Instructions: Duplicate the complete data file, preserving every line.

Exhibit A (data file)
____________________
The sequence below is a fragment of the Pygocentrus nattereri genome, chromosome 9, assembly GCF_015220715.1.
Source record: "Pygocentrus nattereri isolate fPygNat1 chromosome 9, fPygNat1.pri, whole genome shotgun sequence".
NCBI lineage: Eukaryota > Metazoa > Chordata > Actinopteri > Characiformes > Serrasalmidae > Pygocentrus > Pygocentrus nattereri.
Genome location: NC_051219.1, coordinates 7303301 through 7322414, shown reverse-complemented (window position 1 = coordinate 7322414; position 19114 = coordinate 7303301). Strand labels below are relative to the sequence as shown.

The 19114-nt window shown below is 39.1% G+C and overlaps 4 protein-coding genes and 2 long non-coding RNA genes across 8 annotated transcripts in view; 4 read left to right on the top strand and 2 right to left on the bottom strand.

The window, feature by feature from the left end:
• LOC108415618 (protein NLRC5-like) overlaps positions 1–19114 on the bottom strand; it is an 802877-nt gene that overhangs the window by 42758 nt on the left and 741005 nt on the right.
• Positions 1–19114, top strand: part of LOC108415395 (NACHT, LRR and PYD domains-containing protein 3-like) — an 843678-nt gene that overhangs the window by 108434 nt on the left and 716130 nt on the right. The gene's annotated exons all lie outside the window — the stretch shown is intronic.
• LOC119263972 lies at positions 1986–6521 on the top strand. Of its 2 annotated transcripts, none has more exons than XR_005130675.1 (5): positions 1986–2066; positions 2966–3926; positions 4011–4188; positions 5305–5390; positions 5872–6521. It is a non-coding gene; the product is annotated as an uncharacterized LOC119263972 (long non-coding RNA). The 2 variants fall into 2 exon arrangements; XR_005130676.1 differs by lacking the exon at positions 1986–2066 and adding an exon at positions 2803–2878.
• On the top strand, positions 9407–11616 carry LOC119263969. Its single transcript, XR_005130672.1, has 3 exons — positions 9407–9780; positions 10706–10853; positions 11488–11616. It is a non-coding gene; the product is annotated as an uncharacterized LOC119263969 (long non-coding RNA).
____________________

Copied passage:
The sequence below is a fragment of the Pygocentrus nattereri genome, chromosome 9, assembly GCF_015220715.1.
Source record: "Pygocentrus nattereri isolate fPygNat1 chromosome 9, fPygNat1.pri, whole genome shotgun sequence".
NCBI lineage: Eukaryota > Metazoa > Chordata > Actinopteri > Characiformes > Serrasalmidae > Pygocentrus > Pygocentrus nattereri.
Genome location: NC_051219.1, coordinates 7303301 through 7322414, shown reverse-complemented (window position 1 = coordinate 7322414; position 19114 = coordinate 7303301). Strand labels below are relative to the sequence as shown.

The 19114-nt window shown below is 39.1% G+C and overlaps 4 protein-coding genes and 2 long non-coding RNA genes across 8 annotated transcripts in view; 4 read left to right on the top strand and 2 right to left on the bottom strand.

The window, feature by feature from the left end:
• LOC108415618 (protein NLRC5-like) overlaps positions 1–19114 on the bottom strand; it is an 802877-nt gene that overhangs the window by 42758 nt on the left and 741005 nt on the right.
• Positions 1–19114, top strand: part of LOC108415395 (NACHT, LRR and PYD domains-containing protein 3-like) — an 843678-nt gene that overhangs the window by 108434 nt on the left and 716130 nt on the right. The gene's annotated exons all lie outside the window — the stretch shown is intronic.
• LOC119263972 lies at positions 1986–6521 on the top strand. Of its 2 annotated transcripts, none has more exons than XR_005130675.1 (5): positions 1986–2066; positions 2966–3926; positions 4011–4188; positions 5305–5390; positions 5872–6521. It is a non-coding gene; the product is annotated as an uncharacterized LOC119263972 (long non-coding RNA). The 2 variants fall into 2 exon arrangements; XR_005130676.1 differs by lacking the exon at positions 1986–2066 and adding an exon at positions 2803–2878.
• On the top strand, positions 9407–11616 carry LOC119263969. Its single transcript, XR_005130672.1, has 3 exons — positions 9407–9780; positions 10706–10853; positions 11488–11616. It is a non-coding gene; the product is annotated as an uncharacterized LOC119263969 (long non-coding RNA).